Taking it to the voters
While the news release indicated that SC STL would fund “much” of the stadium, it added that organizers of the efforts are working with St. Louis officials to secure public funding contingent on a vote of the people in April 2017. That’s when city voters will go to the polls to effectively ratify the results of the March Democratic primary.
For those who followed aldermanic politics over the past year, having city voters decide on a stadium’s public funding is a major philosophical change from the NFL saga.
Citing a tight timeline, proponents of that NFL stadium project, including Peacock, sought to approve city-issued bonds through the Board of Aldermen – not through a public vote. In fact, the St. Louis Regional Convention and Sports Complex Authority sued St. Louis to strike down a statute requiring a citywide vote for stadium funding.
The ultimately successful effort to short-circuit a public vote was one of the reasons the legislative process over the now-scuttled football facility became so contentious and bitter. And fallout from that episode could become part of the discourse in the unwieldy race to succeed St. Louis Mayor Francis Slay.
But while public financing stadiums often attract passionate opposition, it’s possible that taking the soccer stadium funding to the public could be palpable to aldermen who are stadium skeptics. And there's another big difference: The ownership group actually wants to have a professional sports team here, as compared to NFL situation in which now-Los Angeles Rams owner Stan Kroenke was intent on bolting out of the Gateway City.
In any case, the press release announcing the MLS bid had supportive quotes from Slay, St. Louis County Executive Steve Stenger and Gov. Jay Nixon. (Though Cordell Whitlock, a spokesman for St. Louis County Executive Steve Stenger, said in an e-mail that "the group’s plan does not include a request for public money from the County for the stadium.”)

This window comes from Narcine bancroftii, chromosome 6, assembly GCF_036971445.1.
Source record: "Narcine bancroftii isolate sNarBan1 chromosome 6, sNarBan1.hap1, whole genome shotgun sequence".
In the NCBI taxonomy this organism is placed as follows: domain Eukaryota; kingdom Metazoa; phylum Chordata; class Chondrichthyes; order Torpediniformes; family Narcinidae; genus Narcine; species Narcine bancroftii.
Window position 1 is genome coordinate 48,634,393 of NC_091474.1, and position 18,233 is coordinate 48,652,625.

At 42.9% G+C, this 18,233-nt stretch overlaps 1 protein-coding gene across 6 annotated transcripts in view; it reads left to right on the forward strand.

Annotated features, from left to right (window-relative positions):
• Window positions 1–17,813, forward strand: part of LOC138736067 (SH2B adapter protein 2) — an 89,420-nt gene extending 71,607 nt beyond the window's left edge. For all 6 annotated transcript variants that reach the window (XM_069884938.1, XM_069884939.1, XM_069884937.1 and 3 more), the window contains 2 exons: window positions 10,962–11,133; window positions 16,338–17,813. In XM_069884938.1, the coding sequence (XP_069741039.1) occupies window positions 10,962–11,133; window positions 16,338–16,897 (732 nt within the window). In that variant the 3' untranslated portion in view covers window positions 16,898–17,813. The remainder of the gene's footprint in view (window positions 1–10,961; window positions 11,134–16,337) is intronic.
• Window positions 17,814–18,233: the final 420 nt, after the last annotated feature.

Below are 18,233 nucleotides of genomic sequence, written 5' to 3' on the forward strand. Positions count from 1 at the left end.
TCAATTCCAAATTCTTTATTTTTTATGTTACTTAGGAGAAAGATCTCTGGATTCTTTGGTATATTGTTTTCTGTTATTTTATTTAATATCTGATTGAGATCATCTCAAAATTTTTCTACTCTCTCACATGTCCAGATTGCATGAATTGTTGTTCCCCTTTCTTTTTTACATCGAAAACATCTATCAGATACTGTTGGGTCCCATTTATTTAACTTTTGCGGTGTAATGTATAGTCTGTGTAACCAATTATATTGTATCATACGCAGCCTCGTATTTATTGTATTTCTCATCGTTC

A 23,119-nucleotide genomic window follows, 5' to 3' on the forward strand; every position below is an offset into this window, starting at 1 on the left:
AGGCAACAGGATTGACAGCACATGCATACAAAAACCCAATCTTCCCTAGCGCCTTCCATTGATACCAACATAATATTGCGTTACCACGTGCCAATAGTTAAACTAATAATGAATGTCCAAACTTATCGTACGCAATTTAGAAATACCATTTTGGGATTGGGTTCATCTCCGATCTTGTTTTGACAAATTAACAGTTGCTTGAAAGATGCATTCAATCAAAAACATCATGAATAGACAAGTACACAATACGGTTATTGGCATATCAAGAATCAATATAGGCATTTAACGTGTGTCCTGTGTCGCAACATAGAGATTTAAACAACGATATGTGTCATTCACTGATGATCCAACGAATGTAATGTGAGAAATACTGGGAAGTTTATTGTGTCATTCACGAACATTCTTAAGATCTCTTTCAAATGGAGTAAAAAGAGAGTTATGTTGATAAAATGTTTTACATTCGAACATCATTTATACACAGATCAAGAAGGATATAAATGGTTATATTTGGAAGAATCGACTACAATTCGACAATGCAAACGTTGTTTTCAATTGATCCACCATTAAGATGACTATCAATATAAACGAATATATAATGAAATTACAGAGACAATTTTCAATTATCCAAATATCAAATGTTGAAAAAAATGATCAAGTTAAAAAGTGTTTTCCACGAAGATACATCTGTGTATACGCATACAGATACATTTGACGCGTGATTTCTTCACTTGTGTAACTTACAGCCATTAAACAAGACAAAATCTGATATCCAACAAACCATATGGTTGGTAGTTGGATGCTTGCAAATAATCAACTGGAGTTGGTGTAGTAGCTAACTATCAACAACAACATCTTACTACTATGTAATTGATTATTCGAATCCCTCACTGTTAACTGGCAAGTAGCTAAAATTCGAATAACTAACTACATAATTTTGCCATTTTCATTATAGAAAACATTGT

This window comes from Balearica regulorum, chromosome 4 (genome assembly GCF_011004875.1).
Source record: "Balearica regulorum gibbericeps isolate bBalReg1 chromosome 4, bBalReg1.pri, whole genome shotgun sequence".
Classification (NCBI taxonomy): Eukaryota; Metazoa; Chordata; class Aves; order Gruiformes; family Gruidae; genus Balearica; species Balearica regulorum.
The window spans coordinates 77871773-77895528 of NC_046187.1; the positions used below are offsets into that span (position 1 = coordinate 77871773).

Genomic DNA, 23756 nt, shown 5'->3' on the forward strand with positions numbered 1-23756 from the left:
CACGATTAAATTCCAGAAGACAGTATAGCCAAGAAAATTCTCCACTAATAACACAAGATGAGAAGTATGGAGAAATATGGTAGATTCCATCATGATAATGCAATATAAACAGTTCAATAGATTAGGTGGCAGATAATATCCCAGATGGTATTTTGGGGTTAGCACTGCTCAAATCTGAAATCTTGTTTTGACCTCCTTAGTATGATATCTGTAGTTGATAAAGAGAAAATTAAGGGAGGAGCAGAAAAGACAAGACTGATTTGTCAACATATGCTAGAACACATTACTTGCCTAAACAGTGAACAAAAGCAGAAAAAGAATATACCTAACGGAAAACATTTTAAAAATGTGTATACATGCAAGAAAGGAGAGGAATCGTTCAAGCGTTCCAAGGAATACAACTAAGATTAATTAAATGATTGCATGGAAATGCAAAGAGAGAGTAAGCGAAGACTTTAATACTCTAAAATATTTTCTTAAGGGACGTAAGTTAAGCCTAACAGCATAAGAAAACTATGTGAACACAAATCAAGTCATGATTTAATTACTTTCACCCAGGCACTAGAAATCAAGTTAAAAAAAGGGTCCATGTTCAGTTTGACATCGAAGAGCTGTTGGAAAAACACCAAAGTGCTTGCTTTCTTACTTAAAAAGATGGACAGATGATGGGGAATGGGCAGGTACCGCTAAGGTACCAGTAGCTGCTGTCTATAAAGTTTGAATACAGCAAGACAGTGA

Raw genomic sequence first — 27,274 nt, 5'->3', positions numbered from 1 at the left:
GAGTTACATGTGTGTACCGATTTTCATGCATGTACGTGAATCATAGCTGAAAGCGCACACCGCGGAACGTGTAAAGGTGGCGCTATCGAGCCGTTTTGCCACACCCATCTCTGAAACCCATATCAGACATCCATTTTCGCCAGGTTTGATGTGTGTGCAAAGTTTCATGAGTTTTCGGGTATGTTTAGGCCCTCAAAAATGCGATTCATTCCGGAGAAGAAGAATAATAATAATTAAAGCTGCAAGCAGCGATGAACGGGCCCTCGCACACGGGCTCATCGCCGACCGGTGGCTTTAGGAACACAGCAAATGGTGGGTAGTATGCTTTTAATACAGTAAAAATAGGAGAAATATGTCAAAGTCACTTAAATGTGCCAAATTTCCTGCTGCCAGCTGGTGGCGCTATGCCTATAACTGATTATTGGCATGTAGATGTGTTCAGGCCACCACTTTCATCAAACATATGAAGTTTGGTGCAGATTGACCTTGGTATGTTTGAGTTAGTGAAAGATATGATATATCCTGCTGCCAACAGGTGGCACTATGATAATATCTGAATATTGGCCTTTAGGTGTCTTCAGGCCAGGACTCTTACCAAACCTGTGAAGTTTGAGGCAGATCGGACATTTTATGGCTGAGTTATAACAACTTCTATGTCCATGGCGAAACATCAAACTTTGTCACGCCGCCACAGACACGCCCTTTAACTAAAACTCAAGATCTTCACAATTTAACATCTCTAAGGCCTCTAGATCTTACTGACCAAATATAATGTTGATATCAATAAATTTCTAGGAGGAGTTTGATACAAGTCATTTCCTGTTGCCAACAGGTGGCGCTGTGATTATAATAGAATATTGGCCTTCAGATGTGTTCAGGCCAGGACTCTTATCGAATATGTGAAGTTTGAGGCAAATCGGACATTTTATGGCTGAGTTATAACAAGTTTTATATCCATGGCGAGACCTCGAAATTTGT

"This is a moment that St. Louis has to seize. The potential of what this can mean for Downtown St. Louis and the people of our entire region is immense,” Slay said in a statement. “I cannot imagine a better stadium setting anywhere in MLS than the one we envision west of Union Station, and I am very appreciative that Commissioner Garber and his staff are willing to work with me and our ownership group to make it happen."
Don’t hold your breath on state funding?
The release didn’t mention any direct state funding for the project. It said “owners have had discussions with the state of Missouri for assistance with site development and infrastructure, primarily using traditional economic development tools available through the state.”
That too is a big change from the NFL stadium proposal, which would have used state-issued bonds to pay for the majority of the facility’s public funding. Nixon was prepared to issue those bonds without approval from the Missouri General Assembly, which greatly angered a bipartisan group of lawmakers.
Nixon’s tactics also found disapproval at the time from Gov.-elect Eric Greitens, who talked about “the epitome of what's wrong with Jefferson City's culture of corruption.” He also said he opposed “welfare for billionaires,” adding that the legislature should wait “until we have a governor they can trust not to burden generations of Missouri's children with stadium debt.”
That statement signals that, barring a major change of heart, Greitens isn’t going to get behind an effort to deliver significant state funding for the soccer stadium after Nixon leaves office – which means it’ll be up to local jurisdictions to provide the public cash.